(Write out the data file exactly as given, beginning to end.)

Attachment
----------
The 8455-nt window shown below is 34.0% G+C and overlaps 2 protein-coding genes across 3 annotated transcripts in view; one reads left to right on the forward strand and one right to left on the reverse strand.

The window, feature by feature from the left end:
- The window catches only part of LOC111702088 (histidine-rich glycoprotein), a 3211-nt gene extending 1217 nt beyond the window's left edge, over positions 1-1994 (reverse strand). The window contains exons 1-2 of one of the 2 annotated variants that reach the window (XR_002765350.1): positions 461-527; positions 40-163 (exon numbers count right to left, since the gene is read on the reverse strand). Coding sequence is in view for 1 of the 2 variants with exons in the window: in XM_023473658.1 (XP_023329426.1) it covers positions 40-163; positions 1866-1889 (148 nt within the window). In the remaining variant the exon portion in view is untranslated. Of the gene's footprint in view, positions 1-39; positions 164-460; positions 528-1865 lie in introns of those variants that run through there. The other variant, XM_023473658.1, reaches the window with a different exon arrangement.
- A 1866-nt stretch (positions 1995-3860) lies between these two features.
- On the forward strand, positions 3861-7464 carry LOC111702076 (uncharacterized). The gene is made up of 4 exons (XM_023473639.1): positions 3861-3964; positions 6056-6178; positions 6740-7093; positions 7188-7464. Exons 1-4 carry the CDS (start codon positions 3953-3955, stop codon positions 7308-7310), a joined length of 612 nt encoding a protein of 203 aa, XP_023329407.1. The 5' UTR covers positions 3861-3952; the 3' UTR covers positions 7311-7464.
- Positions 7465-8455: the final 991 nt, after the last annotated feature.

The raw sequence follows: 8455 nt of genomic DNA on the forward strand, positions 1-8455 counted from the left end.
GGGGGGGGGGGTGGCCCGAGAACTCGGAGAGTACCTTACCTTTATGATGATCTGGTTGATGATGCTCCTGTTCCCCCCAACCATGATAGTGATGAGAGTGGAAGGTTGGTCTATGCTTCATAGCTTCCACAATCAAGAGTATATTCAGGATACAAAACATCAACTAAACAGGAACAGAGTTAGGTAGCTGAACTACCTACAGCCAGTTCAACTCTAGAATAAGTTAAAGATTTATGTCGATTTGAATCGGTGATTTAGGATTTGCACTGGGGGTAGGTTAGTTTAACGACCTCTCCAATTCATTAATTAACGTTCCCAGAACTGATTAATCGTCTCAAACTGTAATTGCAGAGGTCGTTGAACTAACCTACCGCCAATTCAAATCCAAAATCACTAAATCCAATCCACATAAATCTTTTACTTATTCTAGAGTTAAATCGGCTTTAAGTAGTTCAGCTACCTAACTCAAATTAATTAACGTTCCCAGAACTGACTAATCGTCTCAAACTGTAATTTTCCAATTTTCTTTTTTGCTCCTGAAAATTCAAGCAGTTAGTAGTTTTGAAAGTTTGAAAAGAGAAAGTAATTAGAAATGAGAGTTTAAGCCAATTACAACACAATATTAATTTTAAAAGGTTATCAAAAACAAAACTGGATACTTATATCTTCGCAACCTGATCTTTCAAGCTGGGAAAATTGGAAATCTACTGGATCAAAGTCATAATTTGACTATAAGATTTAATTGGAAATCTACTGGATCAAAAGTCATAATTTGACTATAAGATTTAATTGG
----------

The 8455-nt window shown below is 34.0% G+C and overlaps 2 protein-coding genes across 3 annotated transcripts in view; one reads left to right on the forward strand and one right to left on the reverse strand.

The window, feature by feature from the left end:
- The window catches only part of LOC111702088 (histidine-rich glycoprotein), a 3211-nt gene extending 1217 nt beyond the window's left edge, over positions 1-1994 (reverse strand). The window contains exons 1-2 of one of the 2 annotated variants that reach the window (XR_002765350.1): positions 461-527; positions 40-163 (exon numbers count right to left, since the gene is read on the reverse strand). Coding sequence is in view for 1 of the 2 variants with exons in the window: in XM_023473658.1 (XP_023329426.1) it covers positions 40-163; positions 1866-1889 (148 nt within the window). In the remaining variant the exon portion in view is untranslated. Of the gene's footprint in view, positions 1-39; positions 164-460; positions 528-1865 lie in introns of those variants that run through there. The other variant, XM_023473658.1, reaches the window with a different exon arrangement.
- A 1866-nt stretch (positions 1995-3860) lies between these two features.
- On the forward strand, positions 3861-7464 carry LOC111702076 (uncharacterized). The gene is made up of 4 exons (XM_023473639.1): positions 3861-3964; positions 6056-6178; positions 6740-7093; positions 7188-7464. Exons 1-4 carry the CDS (start codon positions 3953-3955, stop codon positions 7308-7310), a joined length of 612 nt encoding a protein of 203 aa, XP_023329407.1. The 5' UTR covers positions 3861-3952; the 3' UTR covers positions 7311-7464.
- Positions 7465-8455: the final 991 nt, after the last annotated feature.

The raw sequence follows: 8455 nt of genomic DNA on the forward strand, positions 1-8455 counted from the left end.
GGGGGGGGGGGTGGCCCGAGAACTCGGAGAGTACCTTACCTTTATGATGATCTGGTTGATGATGCTCCTGTTCCCCCCAACCATGATAGTGATGAGAGTGGAAGGTTGGTCTATGCTTCATAGCTTCCACAATCAAGAGTATATTCAGGATACAAAACATCAACTAAACAGGAACAGAGTTAGGTAGCTGAACTACCTACAGCCAGTTCAACTCTAGAATAAGTTAAAGATTTATGTCGATTTGAATCGGTGATTTAGGATTTGCACTGGGGGTAGGTTAGTTTAACGACCTCTCCAATTCATTAATTAACGTTCCCAGAACTGATTAATCGTCTCAAACTGTAATTGCAGAGGTCGTTGAACTAACCTACCGCCAATTCAAATCCAAAATCACTAAATCCAATCCACATAAATCTTTTACTTATTCTAGAGTTAAATCGGCTTTAAGTAGTTCAGCTACCTAACTCAAATTAATTAACGTTCCCAGAACTGACTAATCGTCTCAAACTGTAATTTTCCAATTTTCTTTTTTGCTCCTGAAAATTCAAGCAGTTAGTAGTTTTGAAAGTTTGAAAAGAGAAAGTAATTAGAAATGAGAGTTTAAGCCAATTACAACACAATATTAATTTTAAAAGGTTATCAAAAACAAAACTGGATACTTATATCTTCGCAACCTGATCTTTCAAGCTGGGAAAATTGGAAATCTACTGGATCAAAGTCATAATTTGACTATAAGATTTAATTGGAAATCTACTGGATCAAAAGTCATAATTTGACTATAAGATTTAATTGG